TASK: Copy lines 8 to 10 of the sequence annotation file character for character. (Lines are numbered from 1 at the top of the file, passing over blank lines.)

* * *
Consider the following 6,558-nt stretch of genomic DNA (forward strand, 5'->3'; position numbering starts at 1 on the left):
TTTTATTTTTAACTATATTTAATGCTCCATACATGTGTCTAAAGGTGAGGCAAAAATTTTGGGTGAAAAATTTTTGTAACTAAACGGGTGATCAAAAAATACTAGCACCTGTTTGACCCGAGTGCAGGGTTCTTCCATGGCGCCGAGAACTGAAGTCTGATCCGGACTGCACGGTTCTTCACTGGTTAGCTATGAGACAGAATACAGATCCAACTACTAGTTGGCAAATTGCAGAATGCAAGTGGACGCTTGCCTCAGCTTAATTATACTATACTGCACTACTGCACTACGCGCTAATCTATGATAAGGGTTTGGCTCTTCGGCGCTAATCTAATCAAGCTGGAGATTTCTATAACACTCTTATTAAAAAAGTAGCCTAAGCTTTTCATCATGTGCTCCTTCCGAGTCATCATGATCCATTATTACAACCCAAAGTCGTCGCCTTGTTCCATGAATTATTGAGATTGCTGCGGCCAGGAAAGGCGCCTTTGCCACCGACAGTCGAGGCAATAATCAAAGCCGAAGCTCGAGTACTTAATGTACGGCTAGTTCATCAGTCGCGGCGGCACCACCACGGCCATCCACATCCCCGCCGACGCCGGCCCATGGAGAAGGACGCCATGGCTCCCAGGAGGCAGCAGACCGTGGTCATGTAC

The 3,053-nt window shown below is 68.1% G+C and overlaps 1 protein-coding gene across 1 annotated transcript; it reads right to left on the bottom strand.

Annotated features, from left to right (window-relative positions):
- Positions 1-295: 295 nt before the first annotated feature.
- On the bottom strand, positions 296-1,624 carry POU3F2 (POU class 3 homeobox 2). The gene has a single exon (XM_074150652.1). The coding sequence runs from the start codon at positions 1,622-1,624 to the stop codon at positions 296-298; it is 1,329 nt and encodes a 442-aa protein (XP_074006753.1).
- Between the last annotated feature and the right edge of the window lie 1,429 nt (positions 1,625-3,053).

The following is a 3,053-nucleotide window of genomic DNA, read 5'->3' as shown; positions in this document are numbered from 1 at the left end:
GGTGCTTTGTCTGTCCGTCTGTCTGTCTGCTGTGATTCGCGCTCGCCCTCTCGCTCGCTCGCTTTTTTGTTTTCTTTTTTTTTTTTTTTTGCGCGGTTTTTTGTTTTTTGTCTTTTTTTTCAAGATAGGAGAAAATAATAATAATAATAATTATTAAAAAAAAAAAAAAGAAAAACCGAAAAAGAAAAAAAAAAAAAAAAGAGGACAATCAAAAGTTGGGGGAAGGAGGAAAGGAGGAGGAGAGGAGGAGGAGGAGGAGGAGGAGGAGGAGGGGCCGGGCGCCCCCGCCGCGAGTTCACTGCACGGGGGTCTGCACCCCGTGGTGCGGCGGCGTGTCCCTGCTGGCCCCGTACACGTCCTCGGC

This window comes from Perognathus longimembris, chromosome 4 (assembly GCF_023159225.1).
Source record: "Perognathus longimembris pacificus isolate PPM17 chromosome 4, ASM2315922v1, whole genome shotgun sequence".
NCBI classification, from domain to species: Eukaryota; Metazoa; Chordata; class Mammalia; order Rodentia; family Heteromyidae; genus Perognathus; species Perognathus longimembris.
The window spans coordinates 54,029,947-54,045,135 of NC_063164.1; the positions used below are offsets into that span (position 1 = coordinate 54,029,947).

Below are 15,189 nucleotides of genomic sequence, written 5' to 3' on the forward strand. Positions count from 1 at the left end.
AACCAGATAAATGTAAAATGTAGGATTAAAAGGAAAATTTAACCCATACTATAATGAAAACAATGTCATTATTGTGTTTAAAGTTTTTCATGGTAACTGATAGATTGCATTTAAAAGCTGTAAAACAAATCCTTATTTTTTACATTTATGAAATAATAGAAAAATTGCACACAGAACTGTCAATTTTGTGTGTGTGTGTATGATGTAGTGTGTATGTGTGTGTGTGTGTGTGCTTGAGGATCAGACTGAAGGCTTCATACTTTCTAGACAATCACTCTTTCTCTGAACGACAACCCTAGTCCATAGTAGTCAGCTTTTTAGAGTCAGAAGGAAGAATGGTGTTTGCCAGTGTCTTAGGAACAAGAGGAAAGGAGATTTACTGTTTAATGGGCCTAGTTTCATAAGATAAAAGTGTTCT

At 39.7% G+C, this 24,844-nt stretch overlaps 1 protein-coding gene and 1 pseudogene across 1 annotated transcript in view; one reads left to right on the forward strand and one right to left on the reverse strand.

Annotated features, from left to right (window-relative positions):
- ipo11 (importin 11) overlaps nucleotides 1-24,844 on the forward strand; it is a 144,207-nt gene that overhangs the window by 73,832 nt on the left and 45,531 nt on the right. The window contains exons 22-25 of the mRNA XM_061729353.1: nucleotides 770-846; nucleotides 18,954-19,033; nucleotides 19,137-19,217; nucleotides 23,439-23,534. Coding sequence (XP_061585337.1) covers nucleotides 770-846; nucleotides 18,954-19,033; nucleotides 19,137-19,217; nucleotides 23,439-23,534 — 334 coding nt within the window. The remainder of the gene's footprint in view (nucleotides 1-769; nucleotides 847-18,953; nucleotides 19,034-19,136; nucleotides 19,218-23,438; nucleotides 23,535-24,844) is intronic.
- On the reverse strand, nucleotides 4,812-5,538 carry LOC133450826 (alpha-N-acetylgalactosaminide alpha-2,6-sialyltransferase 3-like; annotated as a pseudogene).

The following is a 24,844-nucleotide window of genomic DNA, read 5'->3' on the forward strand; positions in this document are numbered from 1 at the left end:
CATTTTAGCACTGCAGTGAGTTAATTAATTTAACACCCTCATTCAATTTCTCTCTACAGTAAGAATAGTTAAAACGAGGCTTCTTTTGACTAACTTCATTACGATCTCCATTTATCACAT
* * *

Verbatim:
The following is a 3,053-nucleotide window of genomic DNA, read 5'->3' as shown; positions in this document are numbered from 1 at the left end:
GGTGCTTTGTCTGTCCGTCTGTCTGTCTGCTGTGATTCGCGCTCGCCCTCTCGCTCGCTCGCTTTTTTGTTTTCTTTTTTTTTTTTTTTTGCGCGGTTTTTTGTTTTTTGTCTTTTTTTTCAAGATAGGAGAAAATAATAATAATAATAATTATTAAAAAAAAAAAAAAGAAAAACCGAAAAAGAAAAAAAAAAAAAAAAGAGGACAATCAAAAGTTGGGGGAAGGAGGAAAGGAGGAGGAGAGGAGGAGGAGGAGGAGGAGGAGGAGGAGGGGCCGGGCGCCCCCGCCGCGAGTTCACTGCACGGGGGTCTGCACCCCGTGGTGCGGCGGCGTGTCCCTGCTGGCCCCGTACACGTCCTCGGC

This window comes from Perognathus longimembris, chromosome 4 (assembly GCF_023159225.1).